If bankers knew how to read drill logs – “streaming companies” wouldn’t exist. Lacking the geological expertise to accurately assess risk – big banks typically tremble at the knees when they get close to a proposed mine site.
“If we make a bad loan to a one mine company, we own the mine,” said David Scott, of CIBC Capital Markets in a recent Financial Post interview, “and we don’t want to own mines.”
Streaming companies give cash to miners in exchange for a share of the mine’s future production.
It’s like lending someone $10,000 to build a bakery – with the baker agreeing to give you 1% of all the bread he bakes. If the bakery never opens, you lose. If the bakery produces bread for 30 years, you win. If the price of bread triples, you win. If the bakery increases production, you win.
Editor’s Note: a “royalty company” is similar but they take 1% of the cash from bakery sales – not delivery of bread.
But of course building a mine is harder than building a bakery. When I say “harder”, I mean more things can go wrong. That’s why streaming companies assemble hybrid management teams of geologists and financiers.
Franco-Nevada (FNV.TSX), Silver Wheaton Corp. (SLW.TSX) and Royal Gold (RGLD.NASDAQ) are three of the biggest commodity streaming companies. They have an average market cap of $8.5 billion, average revenue of $634 million and an average operating margin of 29%.
The operating margin is basically a diagnostic on the core financial engine of the company. It ignores freak expenses or windfalls.
That figure of 29% tells me that commodity streaming is a powerful way to make money. By way of comparison, General Electric (GE.NYSE), Sony (SNE.NYSE), Starbucks (SBUX.NASDAQ) and Amazon (AMZN>NASDAQ) have average operating margins of 4.9%.
Historically, big mining companies like BHP Billiton (BHP.NYSE) and Rio Tinto (RIO.NYSE) have scorned streaming and royalty deals, because they can raise money in the capital markets. Recently that has started to change.
For instance, Goldcorp (GG.NYSE) signed a royalty deal which is now owned by a microcap streaming company, Metalla Royalty & Streaming (MTA.C).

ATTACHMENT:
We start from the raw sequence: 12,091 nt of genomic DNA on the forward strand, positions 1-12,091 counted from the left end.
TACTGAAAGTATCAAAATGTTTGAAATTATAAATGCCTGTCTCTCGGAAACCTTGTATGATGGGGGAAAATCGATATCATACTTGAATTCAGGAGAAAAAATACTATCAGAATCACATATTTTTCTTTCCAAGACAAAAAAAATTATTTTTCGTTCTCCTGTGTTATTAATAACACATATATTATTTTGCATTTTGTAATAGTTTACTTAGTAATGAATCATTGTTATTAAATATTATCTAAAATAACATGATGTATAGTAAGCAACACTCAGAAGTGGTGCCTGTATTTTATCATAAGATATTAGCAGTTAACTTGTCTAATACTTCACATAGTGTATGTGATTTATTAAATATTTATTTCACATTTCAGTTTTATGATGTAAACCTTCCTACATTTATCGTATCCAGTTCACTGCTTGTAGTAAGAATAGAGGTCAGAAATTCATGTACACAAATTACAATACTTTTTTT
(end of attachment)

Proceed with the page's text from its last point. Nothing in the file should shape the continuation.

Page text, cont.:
Metalla has acquired a 1% Net Smelter Royalty (NSR) on Goldcorp’s Hoyle Pond Extension properties in Timmins Ontario. The leased mining rights are east of the Hoyle Pond Gold Mine. The NSR royalty is due after the initial 500,000 ounces gold equivalent threshold is met.
Goldcorp has already drilled 83,000 meters from surface and underground on the extension, spending $194 million developing the lower levels of the extension.
Metalla also owns a 1.5% NSR on the Desantis properties, owned by Osisko Mining (OSK.TSE). In fact they have a little galaxy of streaming deals.
On April 28, 2017, Metalla announced that it has signed an agreement to acquire 15% of a privately held company, Silverback for US$1.86 million. They now own a piece of Tanzanian underground mine.
The agreement states that by-product silver is purchased at 10% of the silver spot price (Example: US$1.80 per oz Ag payable in cash for US$18 silver spot price). It covers 100% of monthly silver production up to 11,250 ounces and 80% of the silver production thereafter.
A streaming company requires a high end brain trust. Metalla has recruited a team of very smart people to locate, vet and negotiate the deals. Lawrence Roulston and Mr. E.B Tucker, to name a couple, were recently added to its board.
“Mr. Roulston brings a strong technical background and streaming experience from a world class investment fund,” stated Brett Heath, President of Metalla, “Mr. Tucker brings an extensive network of mining, capital, and marketing relationships.”
Metalla is a “pure play” – they are only interested in precious metals. You won’t see Mexican copper mines in their portfolio.
You may be asking yourself: “Okay, this is a bet on the rising price of gold – why don’t I just invest in an African gold explorer?” Answer – you can and you should.
But Metalla offers investment protection and upside that explorers don’t have: it is diversified with multiple deals in different countries. Streams and royalties are paid out of top-line revenue, unaffected by rising operating costs. They also have extremely low tax rates, usually less than 8%.
If bankers could decipher an airborne survey, this investment opportunity wouldn’t exist. Admit it: it’s an attractive idea: a dozen different mines handing you gold bars right from the smelter.